Last season 28 Premier League footballers suffered serious knee ligament injuries - that's the highest number in the past five campaigns. And there were 17 anterior cruciate ligament (ACL) injuries - the most serious kind - which was again more than any of the previous Premier League seasons.
BBC Sport pundit and former Chelsea winger Pat Nevin says "knee problems appear to be at epidemic proportions in the game at the top level" and has called for further research.
The knee joint has several ligaments. The medial (inside) and lateral (outside) collateral ligaments connect the upper and lower leg and help keep the outside of the knee joint stable.
Leicester City's grounds manager John Ledwidge said: "We know that those working within the game - namely managers, players, physios and sports scientists - perceive that there are links with pitches and injuries. But they need to establish why that is the case.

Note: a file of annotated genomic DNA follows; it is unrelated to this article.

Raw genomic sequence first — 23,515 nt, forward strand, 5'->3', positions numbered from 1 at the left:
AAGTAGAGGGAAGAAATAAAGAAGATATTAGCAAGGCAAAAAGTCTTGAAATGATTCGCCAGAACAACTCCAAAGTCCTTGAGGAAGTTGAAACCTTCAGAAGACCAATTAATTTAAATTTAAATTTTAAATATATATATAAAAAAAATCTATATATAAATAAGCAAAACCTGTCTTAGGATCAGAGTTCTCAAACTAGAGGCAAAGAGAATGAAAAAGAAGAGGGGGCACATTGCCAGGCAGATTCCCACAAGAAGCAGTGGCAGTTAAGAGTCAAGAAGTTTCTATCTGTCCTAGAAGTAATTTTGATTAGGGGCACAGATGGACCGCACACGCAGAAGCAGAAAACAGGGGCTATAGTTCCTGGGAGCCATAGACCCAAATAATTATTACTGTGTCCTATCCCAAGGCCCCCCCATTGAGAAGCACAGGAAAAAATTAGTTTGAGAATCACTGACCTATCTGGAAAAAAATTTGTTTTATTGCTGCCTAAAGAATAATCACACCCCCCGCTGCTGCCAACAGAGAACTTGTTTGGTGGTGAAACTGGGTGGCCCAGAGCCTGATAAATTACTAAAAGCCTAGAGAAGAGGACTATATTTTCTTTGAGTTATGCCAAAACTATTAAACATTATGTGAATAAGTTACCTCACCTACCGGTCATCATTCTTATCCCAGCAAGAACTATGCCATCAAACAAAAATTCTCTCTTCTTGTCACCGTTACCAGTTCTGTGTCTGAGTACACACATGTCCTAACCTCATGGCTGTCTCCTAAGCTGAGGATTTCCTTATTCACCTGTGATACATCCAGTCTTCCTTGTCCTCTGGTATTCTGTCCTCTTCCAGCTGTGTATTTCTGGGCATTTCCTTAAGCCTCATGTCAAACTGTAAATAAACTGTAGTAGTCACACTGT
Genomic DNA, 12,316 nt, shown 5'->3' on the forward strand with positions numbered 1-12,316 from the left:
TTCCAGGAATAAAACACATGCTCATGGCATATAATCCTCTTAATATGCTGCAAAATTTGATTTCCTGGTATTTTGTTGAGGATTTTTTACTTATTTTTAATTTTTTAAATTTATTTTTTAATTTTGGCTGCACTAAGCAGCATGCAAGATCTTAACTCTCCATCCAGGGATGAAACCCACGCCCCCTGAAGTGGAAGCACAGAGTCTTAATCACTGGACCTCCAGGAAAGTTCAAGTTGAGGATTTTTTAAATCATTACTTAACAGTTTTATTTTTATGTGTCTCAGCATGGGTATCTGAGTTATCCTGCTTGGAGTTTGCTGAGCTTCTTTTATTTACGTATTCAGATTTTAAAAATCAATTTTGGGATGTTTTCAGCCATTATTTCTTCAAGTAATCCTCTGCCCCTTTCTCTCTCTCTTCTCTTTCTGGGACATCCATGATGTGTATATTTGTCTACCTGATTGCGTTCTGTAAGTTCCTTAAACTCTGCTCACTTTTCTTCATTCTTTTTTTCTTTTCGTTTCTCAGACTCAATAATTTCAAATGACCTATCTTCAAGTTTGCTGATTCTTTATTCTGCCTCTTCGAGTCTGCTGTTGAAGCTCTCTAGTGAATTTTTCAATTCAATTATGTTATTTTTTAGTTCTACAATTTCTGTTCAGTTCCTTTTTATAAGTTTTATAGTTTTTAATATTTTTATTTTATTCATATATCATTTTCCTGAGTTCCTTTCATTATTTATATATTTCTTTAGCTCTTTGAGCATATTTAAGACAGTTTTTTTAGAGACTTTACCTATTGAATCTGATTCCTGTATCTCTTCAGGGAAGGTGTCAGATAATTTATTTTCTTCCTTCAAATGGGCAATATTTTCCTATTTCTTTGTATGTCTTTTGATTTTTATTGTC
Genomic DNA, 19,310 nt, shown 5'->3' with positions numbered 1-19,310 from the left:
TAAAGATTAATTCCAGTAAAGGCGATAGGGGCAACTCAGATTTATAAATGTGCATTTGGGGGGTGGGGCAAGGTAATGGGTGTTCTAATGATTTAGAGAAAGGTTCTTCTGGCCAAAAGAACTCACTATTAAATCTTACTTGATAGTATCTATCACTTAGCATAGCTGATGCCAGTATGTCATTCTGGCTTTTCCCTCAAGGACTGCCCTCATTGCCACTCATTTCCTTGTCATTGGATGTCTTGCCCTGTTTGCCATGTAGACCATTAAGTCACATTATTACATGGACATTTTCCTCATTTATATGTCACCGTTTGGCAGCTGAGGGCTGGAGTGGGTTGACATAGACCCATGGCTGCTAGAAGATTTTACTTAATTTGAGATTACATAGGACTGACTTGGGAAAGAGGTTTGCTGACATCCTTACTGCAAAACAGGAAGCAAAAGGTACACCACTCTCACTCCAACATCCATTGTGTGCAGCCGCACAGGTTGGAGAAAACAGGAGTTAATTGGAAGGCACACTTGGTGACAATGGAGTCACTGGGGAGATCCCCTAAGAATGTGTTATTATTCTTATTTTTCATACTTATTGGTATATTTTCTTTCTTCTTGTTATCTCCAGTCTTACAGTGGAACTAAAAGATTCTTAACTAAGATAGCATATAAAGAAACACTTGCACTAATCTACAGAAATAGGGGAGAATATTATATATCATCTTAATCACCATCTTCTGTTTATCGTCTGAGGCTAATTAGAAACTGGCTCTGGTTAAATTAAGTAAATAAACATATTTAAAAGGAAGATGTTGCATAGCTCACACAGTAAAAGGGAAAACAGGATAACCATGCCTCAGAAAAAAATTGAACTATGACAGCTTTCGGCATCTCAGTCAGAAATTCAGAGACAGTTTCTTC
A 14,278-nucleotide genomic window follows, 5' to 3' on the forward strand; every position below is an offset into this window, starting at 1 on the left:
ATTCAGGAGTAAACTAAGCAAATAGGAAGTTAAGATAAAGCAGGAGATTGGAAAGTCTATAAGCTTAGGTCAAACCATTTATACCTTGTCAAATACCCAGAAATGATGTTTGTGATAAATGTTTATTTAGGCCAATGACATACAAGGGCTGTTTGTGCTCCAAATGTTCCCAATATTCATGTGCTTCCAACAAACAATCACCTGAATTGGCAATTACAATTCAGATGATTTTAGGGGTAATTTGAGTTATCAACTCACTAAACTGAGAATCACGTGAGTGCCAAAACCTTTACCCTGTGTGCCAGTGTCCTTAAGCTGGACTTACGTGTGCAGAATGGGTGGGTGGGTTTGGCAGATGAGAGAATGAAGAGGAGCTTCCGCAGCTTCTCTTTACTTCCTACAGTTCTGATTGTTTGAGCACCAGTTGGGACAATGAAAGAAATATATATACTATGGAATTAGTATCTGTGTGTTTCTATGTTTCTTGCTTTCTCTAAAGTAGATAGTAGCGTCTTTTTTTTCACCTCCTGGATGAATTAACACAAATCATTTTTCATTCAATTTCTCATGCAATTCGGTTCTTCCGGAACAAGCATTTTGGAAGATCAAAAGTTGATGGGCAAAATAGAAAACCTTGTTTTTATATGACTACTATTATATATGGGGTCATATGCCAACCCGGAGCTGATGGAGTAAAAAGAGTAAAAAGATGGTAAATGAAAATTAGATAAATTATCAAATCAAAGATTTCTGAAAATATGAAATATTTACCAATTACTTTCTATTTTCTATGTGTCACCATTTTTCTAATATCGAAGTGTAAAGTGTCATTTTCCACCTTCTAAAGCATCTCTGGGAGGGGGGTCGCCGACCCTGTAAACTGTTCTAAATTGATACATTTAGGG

"I'm not a closed book and arguing that it's not a contributing factor because everything is a contributing factor when it comes to players."
"On any one weekend, with the ridiculous transfer fees that are flying around at the minute, we could have upwards of £300m-£400m worth of assets playing on our pitch."
"Certainly at Leicester City we work exceptionally hard to make sure the pitches are kept within certain parameters of firmness, there's an adequate level of moisture, the grass coverage is there for pretty much most of the year, to ensure the players don't get injured and the players have the best possible playing facilities that they can have."
"Taking Ibrahimovic as an example - on that day, on that pitch, on that particular square inch that he landed on, the pitch could've been a contributing factor. But so could his boots, the way he warmed up and how tired he was. All these are contributing factors."
According to research from SportingIntelligence.com and insurance and risk specialists JLT, Premier League clubs paid a total of £177m in wages to injured players last season.
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